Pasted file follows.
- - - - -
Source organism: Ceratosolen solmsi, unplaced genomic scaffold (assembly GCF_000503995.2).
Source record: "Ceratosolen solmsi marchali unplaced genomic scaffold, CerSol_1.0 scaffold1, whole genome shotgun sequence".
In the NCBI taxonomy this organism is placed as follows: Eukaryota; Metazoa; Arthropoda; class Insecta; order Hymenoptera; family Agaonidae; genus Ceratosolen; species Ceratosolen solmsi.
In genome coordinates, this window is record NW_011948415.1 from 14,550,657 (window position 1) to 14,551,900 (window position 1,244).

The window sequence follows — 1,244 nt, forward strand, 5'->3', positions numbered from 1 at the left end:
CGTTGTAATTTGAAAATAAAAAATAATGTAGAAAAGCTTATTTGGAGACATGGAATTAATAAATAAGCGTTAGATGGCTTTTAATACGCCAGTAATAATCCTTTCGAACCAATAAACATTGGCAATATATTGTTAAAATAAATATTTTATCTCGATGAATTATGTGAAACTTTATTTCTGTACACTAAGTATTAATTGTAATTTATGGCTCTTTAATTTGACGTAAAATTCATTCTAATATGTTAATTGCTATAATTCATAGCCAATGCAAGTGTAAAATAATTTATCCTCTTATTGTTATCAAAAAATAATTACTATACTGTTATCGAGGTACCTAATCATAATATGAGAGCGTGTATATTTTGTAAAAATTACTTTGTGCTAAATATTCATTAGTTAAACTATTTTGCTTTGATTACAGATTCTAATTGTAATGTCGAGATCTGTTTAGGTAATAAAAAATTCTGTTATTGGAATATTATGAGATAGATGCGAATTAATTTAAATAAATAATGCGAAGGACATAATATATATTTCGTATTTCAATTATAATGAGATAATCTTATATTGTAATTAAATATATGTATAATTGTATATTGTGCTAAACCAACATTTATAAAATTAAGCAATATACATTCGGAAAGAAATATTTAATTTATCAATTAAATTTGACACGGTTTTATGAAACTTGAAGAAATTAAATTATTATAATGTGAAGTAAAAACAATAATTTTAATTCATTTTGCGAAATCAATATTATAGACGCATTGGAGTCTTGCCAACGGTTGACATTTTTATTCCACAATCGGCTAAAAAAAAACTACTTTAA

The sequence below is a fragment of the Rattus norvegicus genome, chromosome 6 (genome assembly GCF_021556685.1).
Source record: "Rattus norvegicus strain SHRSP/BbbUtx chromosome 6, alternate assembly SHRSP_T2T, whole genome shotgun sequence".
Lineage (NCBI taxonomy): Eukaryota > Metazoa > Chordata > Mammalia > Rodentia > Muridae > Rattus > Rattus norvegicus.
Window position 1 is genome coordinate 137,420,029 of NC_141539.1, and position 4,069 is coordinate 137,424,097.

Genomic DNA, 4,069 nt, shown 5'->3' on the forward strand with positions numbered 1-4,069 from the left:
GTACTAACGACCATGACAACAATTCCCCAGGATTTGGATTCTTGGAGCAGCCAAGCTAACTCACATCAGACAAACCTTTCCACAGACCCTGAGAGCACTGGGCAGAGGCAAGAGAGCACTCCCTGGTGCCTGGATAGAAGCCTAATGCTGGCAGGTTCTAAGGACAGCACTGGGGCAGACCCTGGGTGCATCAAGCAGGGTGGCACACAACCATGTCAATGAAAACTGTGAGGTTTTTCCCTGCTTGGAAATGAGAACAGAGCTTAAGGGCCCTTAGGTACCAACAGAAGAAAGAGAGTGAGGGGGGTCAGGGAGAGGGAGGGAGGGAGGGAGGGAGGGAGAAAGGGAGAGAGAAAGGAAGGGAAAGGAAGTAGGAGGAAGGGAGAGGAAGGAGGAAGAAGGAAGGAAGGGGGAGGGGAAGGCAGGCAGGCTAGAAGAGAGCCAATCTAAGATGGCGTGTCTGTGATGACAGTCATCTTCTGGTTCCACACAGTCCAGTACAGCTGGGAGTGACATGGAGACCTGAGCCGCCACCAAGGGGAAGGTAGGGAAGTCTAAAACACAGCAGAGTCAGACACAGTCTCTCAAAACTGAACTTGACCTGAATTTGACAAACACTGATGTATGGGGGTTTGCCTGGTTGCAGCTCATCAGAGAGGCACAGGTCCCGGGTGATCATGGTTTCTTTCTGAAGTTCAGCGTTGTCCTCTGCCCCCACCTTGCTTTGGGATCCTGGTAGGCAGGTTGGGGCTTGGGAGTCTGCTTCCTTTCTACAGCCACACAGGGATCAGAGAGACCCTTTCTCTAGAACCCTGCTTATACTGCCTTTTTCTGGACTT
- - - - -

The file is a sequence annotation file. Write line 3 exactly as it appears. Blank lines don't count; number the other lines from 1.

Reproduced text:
In the NCBI taxonomy this organism is placed as follows: Eukaryota; Metazoa; Arthropoda; class Insecta; order Hymenoptera; family Agaonidae; genus Ceratosolen; species Ceratosolen solmsi.